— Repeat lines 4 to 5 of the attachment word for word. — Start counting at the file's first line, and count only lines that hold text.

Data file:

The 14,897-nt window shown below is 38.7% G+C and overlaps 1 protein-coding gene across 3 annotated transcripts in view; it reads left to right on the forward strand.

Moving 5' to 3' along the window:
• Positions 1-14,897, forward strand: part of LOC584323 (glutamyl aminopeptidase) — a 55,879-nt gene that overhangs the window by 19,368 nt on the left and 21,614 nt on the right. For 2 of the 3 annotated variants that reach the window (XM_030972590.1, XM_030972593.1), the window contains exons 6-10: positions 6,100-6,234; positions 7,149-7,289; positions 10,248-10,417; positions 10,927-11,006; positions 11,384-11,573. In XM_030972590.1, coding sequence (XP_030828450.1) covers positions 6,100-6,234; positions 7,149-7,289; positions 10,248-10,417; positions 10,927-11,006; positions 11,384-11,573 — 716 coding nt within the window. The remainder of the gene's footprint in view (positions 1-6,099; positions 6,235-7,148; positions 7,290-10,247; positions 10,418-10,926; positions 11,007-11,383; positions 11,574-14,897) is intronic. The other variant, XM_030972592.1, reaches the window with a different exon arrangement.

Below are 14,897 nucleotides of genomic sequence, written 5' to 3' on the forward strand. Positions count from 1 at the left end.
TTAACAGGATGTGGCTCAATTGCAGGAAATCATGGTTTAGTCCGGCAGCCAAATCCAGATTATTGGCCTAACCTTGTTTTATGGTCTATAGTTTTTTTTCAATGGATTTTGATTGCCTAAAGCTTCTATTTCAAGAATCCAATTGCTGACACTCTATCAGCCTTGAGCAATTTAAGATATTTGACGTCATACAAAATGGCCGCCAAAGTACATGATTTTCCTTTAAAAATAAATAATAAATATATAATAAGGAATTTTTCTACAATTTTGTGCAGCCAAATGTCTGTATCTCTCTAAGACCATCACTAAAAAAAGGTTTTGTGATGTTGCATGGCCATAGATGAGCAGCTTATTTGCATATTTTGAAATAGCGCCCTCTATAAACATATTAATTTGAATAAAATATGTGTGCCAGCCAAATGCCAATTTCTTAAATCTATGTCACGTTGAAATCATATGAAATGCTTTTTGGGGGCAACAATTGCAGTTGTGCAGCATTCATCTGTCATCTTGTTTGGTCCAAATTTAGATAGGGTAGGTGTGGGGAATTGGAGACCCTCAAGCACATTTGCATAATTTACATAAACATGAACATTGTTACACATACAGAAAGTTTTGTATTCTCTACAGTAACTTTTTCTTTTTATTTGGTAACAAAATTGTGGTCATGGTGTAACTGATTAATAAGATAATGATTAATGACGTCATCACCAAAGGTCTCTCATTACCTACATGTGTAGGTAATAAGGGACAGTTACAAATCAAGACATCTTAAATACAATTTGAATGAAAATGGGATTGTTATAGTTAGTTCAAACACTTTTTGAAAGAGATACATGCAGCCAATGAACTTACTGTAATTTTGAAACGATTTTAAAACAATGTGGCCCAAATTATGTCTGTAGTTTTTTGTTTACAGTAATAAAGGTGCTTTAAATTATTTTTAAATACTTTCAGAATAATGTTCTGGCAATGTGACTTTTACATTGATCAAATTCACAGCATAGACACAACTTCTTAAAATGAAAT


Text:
Below are 14,897 nucleotides of genomic sequence, written 5' to 3' on the forward strand. Positions count from 1 at the left end.
TTAACAGGATGTGGCTCAATTGCAGGAAATCATGGTTTAGTCCGGCAGCCAAATCCAGATTATTGGCCTAACCTTGTTTTATGGTCTATAGTTTTTTTTCAATGGATTTTGATTGCCTAAAGCTTCTATTTCAAGAATCCAATTGCTGACACTCTATCAGCCTTGAGCAATTTAAGATATTTGACGTCATACAAAATGGCCGCCAAAGTACATGATTTTCCTTTAAAAATAAATAATAAATATATAATAAGGAATTTTTCTACAATTTTGTGCAGCCAAATGTCTGTATCTCTCTAAGACCATCACTAAAAAAAGGTTTTGTGATGTTGCATGGCCATAGATGAGCAGCTTATTTGCATATTTTGAAATAGCGCCCTCTATAAACATATTAATTTGAATAAAATATGTGTGCCAGCCAAATGCCAATTTCTTAAATCTATGTCACGTTGAAATCATATGAAATGCTTTTTGGGGGCAACAATTGCAGTTGTGCAGCATTCATCTGTCATCTTGTTTGGTCCAAATTTAGATAGGGTAGGTGTGGGGAATTGGAGACCCTCAAGCACATTTGCATAATTTACATAAACATGAACATTGTTACACATACAGAAAGTTTTGTATTCTCTACAGTAACTTTTTCTTTTTATTTGGTAACAAAATTGTGGTCATGGTGTAACTGATTAATAAGATAATGATTAATGACGTCATCACCAAAGGTCTCTCATTACCTACATGTGTAGGTAATAAGGGACAGTTACAAATCAAGACATCTTAAATACAATTTGAATGAAAATGGGATTGTTATAGTTAGTTCAAACACTTTTTGAAAGAGATACATGCAGCCAATGAACTTACTGTAATTTTGAAACGATTTTAAAACAATGTGGCCCAAATTATGTCTGTAGTTTTTTGTTTACAGTAATAAAGGTGCTTTAAATTATTTTTAAATACTTTCAGAATAATGTTCTGGCAATGTGACTTTTACATTGATCAAATTCACAGCATAGACACAACTTCTTAAAATGAAAT